The Center learned of the recent passing of Dora Zaidenweber. Dora Eiger Zaidenweber was born on January 24, 1924 in Radom, Poland. She remembers Germany’s invasion of Poland as being “like something you would see in a movie, but never think would happen to you.” In 1941 Dora and her family were forced into the ghetto where she met her husband Jules Zaidenweber. Dora was later transported to Auschwitz before being evacuated on a forced march to Bergen-Belsen. She was liberated on April 15, 1945 and later reunited with Jules, her father and brother. The Zaidenwebers settled in Minnesota in 1950. Dora was among the Center’s earliest supporters when it was founded in 1997.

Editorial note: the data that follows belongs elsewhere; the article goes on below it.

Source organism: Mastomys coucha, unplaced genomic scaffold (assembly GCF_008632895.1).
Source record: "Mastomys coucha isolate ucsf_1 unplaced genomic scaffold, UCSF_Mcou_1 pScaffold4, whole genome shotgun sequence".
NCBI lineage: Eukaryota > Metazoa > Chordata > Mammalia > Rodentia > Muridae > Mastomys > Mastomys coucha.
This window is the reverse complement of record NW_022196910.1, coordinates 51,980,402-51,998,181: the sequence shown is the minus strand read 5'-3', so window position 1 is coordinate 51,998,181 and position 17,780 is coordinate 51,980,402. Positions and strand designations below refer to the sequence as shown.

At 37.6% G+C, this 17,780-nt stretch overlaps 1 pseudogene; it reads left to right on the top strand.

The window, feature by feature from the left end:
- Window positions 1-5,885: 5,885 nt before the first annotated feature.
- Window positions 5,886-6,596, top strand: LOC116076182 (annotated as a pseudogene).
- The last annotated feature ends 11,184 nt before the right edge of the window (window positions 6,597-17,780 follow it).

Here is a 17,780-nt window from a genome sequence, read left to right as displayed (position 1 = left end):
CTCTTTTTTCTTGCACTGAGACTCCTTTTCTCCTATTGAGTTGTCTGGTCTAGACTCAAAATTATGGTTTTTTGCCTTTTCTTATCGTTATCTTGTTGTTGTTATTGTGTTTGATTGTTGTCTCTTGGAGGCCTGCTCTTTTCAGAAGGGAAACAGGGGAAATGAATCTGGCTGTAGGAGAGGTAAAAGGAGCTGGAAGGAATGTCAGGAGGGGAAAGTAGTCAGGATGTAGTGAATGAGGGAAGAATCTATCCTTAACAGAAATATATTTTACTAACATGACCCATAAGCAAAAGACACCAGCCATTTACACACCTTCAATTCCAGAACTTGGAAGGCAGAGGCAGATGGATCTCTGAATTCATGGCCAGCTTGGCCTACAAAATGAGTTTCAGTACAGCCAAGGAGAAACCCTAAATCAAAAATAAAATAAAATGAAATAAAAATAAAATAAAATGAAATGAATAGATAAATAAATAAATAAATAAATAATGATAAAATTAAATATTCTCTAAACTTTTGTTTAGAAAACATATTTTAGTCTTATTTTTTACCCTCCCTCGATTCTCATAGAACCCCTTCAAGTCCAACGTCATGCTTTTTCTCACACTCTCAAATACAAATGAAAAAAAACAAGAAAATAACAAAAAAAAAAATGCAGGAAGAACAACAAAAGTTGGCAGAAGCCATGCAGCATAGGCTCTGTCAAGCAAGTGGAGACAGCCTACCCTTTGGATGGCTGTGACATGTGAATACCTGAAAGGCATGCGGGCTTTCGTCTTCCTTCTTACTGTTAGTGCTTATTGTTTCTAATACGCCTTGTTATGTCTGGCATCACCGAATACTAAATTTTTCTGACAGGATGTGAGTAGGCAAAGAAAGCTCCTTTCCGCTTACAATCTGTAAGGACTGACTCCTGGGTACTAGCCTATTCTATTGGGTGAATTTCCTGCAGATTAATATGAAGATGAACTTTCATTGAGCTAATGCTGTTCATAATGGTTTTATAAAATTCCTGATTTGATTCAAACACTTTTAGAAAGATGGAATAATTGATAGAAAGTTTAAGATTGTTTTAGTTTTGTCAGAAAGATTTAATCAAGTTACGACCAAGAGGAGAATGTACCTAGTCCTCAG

Dora has always believed in speaking about her experiences and has educated many young people, teachers, and individuals about the Holocaust. If there is a lesson in the Holocaust, Dora believed it was that if you do nothing and ignore the persecution of others, you are no different than those who perpetrate the crimes. Even this last spring, Dora found time to testify at a Minnesota Senate committee hearing on Holocaust education and a class here at the University.